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Theological Notebook--Alan F. Segal's "Two Powers in Heaven"

A Note of Explanation My main intention with starting this journal last semester was to keep an online record, for my own benefit, of what I was reading in my theological studies, but also to share that with friends who were always asking me such questions as "What are you reading?" I think it not only good for me to keep notes of where I've been and what I've thought, but also to constantly try to take professional theology and popularize it: learn to make it accessible for the person who doesn't have a strong background or formation in the material. With the school year starting, I'm going to try to be more conscious of this, and more methodical in my writing. So this is just to say, this will be a format--a paragraph or two in review of an article or reading--that you will be seeing more often, if I keep the discipline up. If you're interested in this: great! Read on! If not so much, you'll be able to tell and move on to me talking about my next life-episode, like that's any more interesting....

"'Two Powers in Heaven' & Early Christian Trinitarian Thinking" by Alan F. Segal in Trinity, ed. by Stephen T. Davis, et al.

Segal's article was given as "Deep Background Reading" for Michel René Barnes' "Holy Spirit from Second Temple Judaism to Augustine" class. It's an exploration of a possibly pre-Christian phenomenon of what seems to be a kind of proto-Trinitarian kind of thinking already occurring in Judaism, or in this case a "binitarian" one. Either way, it seemed to indicate multiplicity in the One God. The rabbis of Rabbinic Judaism (the Judaism we have today, which was formed after these rabbis refused to recognize those who believed in Jesus as Messiah as being their fellow Jews anymore--after the year 70) referred to a heresy of there being "two powers" in God. Because of a variety of texts in the Hebrew scriptures, questions were being raised about figures--taken as appearances of God--that somehow also seemed to be distinct from God. (See the appearance on Sinai, Psalm 110:1, Daniel 7:9-13, and others.) The timing of these heresies are difficult to tell from what the rabbis wrote. They could be reacting to Christians talking about "the Father and the Son." These could also be reactions to the influence of thinking like the Greek philosophical influence we see in Philo of Alexandria and his language of a logos or "Word" in God: a style of thinking that would have a great influence in the opening of the Gospel of John. Philo, a Jewish philosopher living in Egypt at the time of Jesus and the earliest church, called the logos "a second god" without denying monotheism. Whether of Jewish Christian origin or of Hellenistic (Greek-influenced) Jewish philosophy, what is notable for our class purposes is that the rabbis were deeply bothered by a notion of two somehow being in God. As Segal says, " Christian mention of the "Holy Spirit" would neither have been considered unique nor heretical by the rabbis." (p. 79) Unlike "Father and Son," language of the Holy Spirit is already established in Judaism, if not the idea that this is a name for a distinction within God.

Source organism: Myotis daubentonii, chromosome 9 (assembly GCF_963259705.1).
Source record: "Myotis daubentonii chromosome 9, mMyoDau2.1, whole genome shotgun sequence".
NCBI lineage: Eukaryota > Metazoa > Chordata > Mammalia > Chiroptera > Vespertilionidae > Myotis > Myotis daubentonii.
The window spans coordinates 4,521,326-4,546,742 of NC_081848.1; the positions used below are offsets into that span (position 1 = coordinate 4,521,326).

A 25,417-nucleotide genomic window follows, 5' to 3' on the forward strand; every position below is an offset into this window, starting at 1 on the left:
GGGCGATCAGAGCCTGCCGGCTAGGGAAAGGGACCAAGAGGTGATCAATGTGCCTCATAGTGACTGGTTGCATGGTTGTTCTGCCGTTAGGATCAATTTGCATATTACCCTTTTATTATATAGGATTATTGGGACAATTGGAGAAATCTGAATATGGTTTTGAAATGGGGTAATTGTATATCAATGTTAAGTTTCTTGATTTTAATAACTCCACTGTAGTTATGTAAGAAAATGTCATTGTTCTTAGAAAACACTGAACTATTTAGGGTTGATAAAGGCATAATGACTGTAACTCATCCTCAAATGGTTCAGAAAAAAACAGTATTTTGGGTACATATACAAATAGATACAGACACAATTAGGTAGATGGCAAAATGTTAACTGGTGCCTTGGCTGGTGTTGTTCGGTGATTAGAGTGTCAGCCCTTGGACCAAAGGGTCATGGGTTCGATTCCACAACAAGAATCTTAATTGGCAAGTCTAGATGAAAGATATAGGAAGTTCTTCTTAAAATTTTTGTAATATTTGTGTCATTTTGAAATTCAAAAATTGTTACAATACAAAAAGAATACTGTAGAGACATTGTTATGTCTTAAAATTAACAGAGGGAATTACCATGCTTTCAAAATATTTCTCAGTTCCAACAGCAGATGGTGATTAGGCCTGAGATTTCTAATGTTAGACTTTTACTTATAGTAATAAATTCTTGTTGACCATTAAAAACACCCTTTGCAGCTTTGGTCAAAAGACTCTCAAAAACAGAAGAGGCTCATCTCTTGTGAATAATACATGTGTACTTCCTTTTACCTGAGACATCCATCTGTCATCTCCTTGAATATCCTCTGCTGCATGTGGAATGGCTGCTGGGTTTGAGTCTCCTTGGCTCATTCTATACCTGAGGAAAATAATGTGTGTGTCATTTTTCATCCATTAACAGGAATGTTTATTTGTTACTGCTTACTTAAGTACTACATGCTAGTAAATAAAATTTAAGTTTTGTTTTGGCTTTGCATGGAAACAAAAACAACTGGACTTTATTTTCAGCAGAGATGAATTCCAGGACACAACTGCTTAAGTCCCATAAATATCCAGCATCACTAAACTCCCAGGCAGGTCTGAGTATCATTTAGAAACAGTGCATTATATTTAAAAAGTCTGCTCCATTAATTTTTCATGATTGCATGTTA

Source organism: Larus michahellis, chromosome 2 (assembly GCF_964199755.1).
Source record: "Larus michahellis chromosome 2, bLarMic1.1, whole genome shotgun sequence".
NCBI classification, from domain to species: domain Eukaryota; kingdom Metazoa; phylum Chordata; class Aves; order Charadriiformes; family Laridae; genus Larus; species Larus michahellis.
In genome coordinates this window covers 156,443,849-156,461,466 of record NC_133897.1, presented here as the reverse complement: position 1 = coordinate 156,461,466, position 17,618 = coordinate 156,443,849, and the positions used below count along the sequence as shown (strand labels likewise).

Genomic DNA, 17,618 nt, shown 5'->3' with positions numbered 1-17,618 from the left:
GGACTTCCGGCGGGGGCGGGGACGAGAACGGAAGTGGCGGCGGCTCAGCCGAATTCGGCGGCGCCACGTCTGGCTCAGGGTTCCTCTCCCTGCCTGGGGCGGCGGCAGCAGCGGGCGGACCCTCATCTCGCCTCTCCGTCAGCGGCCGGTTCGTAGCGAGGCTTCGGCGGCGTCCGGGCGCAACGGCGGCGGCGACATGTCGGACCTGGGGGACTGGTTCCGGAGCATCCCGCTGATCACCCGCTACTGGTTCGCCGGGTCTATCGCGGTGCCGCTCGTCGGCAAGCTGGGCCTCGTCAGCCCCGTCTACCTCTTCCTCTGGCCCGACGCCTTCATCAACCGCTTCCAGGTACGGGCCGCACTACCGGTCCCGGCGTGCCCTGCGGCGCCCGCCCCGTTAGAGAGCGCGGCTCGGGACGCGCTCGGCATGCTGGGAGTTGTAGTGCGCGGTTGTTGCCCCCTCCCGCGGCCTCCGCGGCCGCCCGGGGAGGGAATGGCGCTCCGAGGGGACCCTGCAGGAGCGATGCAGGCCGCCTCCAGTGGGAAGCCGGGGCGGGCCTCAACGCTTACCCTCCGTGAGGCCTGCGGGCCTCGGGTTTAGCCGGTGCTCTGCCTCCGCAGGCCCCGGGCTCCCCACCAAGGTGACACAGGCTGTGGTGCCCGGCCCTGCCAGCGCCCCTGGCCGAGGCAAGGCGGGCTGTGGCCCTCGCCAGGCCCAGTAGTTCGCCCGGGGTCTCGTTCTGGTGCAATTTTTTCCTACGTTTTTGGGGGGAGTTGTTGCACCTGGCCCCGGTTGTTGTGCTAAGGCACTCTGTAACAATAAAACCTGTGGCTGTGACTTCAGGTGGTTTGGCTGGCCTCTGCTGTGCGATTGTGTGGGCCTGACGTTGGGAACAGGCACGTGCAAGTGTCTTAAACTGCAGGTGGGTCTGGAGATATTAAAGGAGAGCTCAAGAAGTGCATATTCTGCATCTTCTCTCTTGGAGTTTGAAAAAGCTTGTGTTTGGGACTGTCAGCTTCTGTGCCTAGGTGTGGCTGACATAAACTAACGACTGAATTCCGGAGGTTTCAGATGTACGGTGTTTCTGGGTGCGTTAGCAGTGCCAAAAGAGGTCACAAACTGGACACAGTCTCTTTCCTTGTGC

Tags: holy spirit course, jewish mysticism, johannine literature, patristics, theological notebook

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